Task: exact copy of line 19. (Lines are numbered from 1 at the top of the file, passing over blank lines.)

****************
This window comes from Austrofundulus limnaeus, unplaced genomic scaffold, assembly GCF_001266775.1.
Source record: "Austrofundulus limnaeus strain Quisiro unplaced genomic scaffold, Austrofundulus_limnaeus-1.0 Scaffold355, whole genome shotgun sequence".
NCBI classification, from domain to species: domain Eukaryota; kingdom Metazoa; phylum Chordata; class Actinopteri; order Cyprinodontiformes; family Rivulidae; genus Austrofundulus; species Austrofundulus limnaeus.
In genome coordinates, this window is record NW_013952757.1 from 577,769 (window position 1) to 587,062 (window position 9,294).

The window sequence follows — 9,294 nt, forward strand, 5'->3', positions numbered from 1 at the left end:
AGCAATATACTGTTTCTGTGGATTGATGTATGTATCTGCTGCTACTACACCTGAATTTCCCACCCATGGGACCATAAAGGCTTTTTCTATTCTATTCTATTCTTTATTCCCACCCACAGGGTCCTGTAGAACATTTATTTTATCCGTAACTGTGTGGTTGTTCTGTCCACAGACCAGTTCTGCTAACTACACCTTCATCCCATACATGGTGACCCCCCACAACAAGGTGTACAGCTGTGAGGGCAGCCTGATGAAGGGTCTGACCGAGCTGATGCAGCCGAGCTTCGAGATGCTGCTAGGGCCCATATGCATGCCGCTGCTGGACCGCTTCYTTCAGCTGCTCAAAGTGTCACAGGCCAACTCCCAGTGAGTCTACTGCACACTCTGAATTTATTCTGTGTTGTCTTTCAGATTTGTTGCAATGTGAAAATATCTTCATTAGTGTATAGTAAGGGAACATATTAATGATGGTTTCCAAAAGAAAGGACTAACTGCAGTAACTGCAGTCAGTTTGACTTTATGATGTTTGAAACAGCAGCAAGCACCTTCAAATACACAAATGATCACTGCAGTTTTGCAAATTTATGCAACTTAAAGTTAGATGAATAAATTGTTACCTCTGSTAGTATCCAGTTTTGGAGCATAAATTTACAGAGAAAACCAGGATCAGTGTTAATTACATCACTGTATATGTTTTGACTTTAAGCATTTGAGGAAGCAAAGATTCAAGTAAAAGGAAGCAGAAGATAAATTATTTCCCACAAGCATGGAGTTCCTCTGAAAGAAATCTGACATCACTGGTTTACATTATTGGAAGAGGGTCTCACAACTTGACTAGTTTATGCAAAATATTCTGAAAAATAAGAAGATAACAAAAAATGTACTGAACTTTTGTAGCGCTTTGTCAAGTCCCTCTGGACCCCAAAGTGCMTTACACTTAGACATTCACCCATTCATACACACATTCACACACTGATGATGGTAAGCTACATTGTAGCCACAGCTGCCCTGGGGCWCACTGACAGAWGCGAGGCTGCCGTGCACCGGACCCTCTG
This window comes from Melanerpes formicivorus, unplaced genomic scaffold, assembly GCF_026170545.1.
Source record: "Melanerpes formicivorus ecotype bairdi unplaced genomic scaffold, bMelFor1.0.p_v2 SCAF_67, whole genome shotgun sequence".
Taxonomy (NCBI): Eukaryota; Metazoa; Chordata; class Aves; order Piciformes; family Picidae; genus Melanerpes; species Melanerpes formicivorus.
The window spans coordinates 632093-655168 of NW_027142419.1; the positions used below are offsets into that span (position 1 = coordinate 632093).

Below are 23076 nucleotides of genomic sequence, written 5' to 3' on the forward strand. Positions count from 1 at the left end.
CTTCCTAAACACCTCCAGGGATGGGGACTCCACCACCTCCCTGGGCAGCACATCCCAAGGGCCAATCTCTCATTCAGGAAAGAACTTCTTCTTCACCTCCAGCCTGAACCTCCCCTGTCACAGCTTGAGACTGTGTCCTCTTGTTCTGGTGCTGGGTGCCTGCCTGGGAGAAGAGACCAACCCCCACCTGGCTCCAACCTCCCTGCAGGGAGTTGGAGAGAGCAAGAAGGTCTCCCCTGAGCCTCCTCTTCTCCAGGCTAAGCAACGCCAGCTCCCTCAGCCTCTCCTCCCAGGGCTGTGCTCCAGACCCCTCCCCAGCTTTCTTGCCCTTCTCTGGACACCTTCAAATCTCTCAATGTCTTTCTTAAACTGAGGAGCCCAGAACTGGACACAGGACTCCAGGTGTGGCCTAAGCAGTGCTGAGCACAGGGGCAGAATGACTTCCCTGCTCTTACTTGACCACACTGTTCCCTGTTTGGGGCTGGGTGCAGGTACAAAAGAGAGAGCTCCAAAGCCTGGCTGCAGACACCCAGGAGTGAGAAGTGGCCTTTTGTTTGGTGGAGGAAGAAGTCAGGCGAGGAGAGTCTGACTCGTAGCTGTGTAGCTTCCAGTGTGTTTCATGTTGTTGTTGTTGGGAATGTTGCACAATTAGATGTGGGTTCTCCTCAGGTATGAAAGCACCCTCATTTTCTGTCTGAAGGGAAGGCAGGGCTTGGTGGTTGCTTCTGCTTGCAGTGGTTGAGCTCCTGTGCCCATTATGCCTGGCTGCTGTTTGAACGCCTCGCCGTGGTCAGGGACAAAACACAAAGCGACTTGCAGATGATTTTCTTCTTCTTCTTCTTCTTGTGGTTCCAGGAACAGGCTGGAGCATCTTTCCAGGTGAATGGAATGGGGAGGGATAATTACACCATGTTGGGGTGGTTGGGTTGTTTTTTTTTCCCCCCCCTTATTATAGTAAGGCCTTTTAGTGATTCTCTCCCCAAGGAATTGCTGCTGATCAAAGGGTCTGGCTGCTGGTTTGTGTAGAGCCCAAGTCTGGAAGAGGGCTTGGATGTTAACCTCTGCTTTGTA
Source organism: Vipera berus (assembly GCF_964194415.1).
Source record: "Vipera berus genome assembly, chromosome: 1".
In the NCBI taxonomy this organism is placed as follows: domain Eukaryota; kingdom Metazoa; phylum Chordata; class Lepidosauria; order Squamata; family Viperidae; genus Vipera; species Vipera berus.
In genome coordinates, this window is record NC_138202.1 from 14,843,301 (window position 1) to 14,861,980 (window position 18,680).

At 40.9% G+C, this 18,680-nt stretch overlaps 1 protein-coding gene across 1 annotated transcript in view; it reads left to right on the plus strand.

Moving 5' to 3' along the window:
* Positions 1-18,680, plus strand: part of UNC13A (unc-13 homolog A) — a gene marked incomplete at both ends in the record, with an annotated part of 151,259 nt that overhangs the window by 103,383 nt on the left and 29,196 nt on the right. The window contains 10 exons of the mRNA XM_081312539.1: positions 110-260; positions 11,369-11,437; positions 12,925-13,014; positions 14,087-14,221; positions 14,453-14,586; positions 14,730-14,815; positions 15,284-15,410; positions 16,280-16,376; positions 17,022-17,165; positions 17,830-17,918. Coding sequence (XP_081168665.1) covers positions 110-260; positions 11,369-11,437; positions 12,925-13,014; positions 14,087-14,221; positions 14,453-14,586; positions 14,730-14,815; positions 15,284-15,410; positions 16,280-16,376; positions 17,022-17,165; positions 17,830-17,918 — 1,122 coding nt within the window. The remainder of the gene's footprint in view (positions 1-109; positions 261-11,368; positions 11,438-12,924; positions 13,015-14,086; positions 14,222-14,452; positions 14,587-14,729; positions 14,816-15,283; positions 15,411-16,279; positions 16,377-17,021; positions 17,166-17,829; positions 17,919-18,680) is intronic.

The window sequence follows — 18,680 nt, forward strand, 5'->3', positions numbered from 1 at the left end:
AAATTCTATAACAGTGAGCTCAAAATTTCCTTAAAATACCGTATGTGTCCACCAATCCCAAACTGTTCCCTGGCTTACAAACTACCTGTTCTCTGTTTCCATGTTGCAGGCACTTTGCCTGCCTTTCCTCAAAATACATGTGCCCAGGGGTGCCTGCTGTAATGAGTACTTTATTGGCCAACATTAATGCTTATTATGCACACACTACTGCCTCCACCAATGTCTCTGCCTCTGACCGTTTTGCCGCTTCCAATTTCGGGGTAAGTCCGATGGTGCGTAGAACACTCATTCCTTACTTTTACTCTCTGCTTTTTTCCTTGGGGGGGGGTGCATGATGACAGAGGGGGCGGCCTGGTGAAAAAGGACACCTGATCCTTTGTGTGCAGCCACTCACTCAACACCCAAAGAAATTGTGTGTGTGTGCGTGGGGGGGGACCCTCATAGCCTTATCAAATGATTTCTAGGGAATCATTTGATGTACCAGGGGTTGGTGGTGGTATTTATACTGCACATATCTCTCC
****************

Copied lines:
* Positions 1-18,680, plus strand: part of UNC13A (unc-13 homolog A) — a gene marked incomplete at both ends in the record, with an annotated part of 151,259 nt that overhangs the window by 103,383 nt on the left and 29,196 nt on the right. The window contains 10 exons of the mRNA XM_081312539.1: positions 110-260; positions 11,369-11,437; positions 12,925-13,014; positions 14,087-14,221; positions 14,453-14,586; positions 14,730-14,815; positions 15,284-15,410; positions 16,280-16,376; positions 17,022-17,165; positions 17,830-17,918. Coding sequence (XP_081168665.1) covers positions 110-260; positions 11,369-11,437; positions 12,925-13,014; positions 14,087-14,221; positions 14,453-14,586; positions 14,730-14,815; positions 15,284-15,410; positions 16,280-16,376; positions 17,022-17,165; positions 17,830-17,918 — 1,122 coding nt within the window. The remainder of the gene's footprint in view (positions 1-109; positions 261-11,368; positions 11,438-12,924; positions 13,015-14,086; positions 14,222-14,452; positions 14,587-14,729; positions 14,816-15,283; positions 15,411-16,279; positions 16,377-17,021; positions 17,166-17,829; positions 17,919-18,680) is intronic.